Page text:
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GST Refunds

Time limits on claiming GST refunds

In certain circumstances taxpayers may be entitled to claim an outstanding GST refund for an activity statement they have previously lodged.

Generally, they must claim a GST refund or notify the Tax Office of their entitlement within four (4) years of the end of the tax period to which the entitlement relates.

Examples of where a taxpayer could have an entitlement to an outstanding GST refund include where:

  • They made a mistake such as a clerical or accounting error in an earlier activity statement; or
  • They incorrectly treated a sale as taxable when it should have been GST free.

Where a taxpayer incorrectly treats a sale as taxable when it should have been GST free, the ATO will only make a refund to a taxpayer when they are satisfied that the overpaid GST has been reimbursed to the customer. The taxpayer is not legally required to reimburse the customer, but the Tax office will not make any refund unless they do.

What if the taxpayer does not make the claim within the four-year period?

If a taxpayer does not claim their refund of GST that they overpaid on their supplies, or notify the ATO of their entitlement to claim back overpaid GST, within the four year limit, the maximum refund they can claim will be limited to an amount equal to what they paid for the relevant tax period.

However, if a taxpayer has a tax invoice and has not claimed any of the input tax (GST) credit for that purchase, they may still claim it in the current or any later tax period – the four year time limit does not apply.

Nonetheless, a taxpayer generally cannot claim a GST credit by revising an earlier activity statement for a tax period that ended more than four years ago.

When does the time limit take effect?

The time limit takes effect four years from the end of the tax period of the activity statement. Therefore, the exact time limit will depend upon the taxpayer’s own statement periods – e.g. monthly, quarterly or annually.

The following table shows some examples:

Tax period 4 year rule effective
1 July – 31 July 2008 31 July 2012
1 Aug – 31 Aug 2008 31 Aug 2012
1 July – 30 Sept 2008 30 Sept 2012
1 Oct – 31 Dec 2008 31 Dec 2012

Claiming a refund in the next activity statement

Provided the refund is within the correction limits, taxpayers can claim the refund on their next activity statement.

The following table shows the correction limits which correspond to the size of a business.

Annual turnover Correction limits
Less than $20 million Less than $10,000
$20 million to less than $100 million Less than $20,000
$100 million to less than $500 million Less than $40,000
$500 million to less than $1 billion Less than $80,000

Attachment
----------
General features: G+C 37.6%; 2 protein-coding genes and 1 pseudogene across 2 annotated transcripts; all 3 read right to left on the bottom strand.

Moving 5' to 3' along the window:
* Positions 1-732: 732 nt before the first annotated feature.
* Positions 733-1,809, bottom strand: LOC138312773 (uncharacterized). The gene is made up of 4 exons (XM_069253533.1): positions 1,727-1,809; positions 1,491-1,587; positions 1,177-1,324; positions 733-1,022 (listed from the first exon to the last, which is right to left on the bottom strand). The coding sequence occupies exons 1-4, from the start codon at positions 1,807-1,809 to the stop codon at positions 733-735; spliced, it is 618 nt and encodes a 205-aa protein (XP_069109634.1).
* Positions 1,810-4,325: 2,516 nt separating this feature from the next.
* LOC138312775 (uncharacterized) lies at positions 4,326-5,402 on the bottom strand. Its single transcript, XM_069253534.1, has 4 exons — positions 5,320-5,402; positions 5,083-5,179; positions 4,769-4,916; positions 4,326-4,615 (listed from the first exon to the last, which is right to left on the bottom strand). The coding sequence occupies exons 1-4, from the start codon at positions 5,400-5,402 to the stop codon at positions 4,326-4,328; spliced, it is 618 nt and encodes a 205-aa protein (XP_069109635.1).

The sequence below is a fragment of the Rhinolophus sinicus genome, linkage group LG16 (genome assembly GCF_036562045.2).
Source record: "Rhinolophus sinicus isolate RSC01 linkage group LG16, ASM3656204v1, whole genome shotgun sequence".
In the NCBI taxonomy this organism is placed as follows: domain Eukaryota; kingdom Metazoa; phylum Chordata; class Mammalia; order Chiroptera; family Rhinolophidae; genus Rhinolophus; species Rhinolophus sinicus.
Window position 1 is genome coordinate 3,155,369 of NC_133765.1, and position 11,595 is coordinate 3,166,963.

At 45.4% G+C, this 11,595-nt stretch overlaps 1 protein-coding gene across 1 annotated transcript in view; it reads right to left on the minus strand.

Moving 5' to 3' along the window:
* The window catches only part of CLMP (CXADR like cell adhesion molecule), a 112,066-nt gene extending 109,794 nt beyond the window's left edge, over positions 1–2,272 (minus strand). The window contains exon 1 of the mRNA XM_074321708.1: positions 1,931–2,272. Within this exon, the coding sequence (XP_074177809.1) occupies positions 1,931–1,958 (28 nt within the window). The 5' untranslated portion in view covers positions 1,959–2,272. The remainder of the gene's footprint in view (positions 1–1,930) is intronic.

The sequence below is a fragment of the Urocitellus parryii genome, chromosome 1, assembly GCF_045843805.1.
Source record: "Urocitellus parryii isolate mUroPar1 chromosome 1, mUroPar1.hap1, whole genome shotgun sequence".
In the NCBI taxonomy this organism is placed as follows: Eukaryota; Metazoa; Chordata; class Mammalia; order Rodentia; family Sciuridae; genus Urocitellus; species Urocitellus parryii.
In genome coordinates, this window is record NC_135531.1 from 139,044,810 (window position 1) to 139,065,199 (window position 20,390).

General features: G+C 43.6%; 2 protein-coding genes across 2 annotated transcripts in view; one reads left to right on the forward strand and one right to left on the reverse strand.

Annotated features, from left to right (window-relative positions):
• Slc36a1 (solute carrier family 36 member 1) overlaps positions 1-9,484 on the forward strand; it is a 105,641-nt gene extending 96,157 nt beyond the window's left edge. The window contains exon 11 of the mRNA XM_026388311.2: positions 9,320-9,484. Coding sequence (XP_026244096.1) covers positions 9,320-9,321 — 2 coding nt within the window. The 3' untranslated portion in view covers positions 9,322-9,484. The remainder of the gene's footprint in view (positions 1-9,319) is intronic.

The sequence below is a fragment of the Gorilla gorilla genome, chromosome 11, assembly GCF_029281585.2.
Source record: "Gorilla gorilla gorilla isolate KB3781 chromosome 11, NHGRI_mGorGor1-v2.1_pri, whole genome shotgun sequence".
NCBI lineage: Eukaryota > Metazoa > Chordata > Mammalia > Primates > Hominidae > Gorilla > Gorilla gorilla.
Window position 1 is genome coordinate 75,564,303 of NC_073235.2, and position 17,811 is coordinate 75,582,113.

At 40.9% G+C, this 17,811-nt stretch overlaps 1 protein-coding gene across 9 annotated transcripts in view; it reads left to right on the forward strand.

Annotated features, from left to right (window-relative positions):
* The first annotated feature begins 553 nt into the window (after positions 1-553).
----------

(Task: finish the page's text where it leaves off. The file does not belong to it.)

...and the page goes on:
$1 billion and over Less than $450,000

Example 1

Ray from Ray’s Cycles found a tax invoice in his files dated 20 July 2000. The invoice entitled Ray to claim a GST credit.

The four year time limit does not apply in this case because Ray has not made a claim using this invoice before, although eight years has passed since the invoice date. Ray can correctly claim the full GST credit in his current activity statement.

Example 2

Jim’s Cleaning paid a tax liability of $3,000 for his January 2001 activity statement. Jim has recently reviewed this activity statement and realised he made an error in his calculations.

He reported $500 too much GST on his taxable supplies. The four year time limit does not apply as the GST refund claim for $500 is less than the $3,000 he originally paid.

Example 3

Con’s Fruit World paid a $3,000 tax liability for his July 2008 return. Con checked his July 2008 activity statement and realised he had made a mistake.

He made $4,000 in GST-free supplies that he incorrectly reported in his activity statement as taxable supplies.

Therefore, he should have received $1,000 back instead of paying $3,000. Con did not overcharge GST to any of his customers.

If he claims the GST refund by 31 July 2012, Con’s Fruit World is entitled to receive the $4,000 difference. After this date, the four year time limit takes effect and Con is only entitled to receive a GST refund of the $3,000 he paid.

Our dedicated team can assist you with all your accounting and GST related matters. Complete and submit the Express Enquiry form on the top right hand side of this page and we will contact you to discuss your enquiry or call us on 1300 QUINNS (1300 784 667) or on +61 2 9223 9166 to arrange an appointment.

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The Quinn Group operates Quinn Consultants, Quinn Lawyers, Quinn Financial Planning and Quinn Financial Solutions. The Quinn Group provides related information in regard to legal, accounting and financial planning issues. Liability limited by a scheme approved under Professional Standards Legislation* *other than for the acts or omissions of financial services licensees.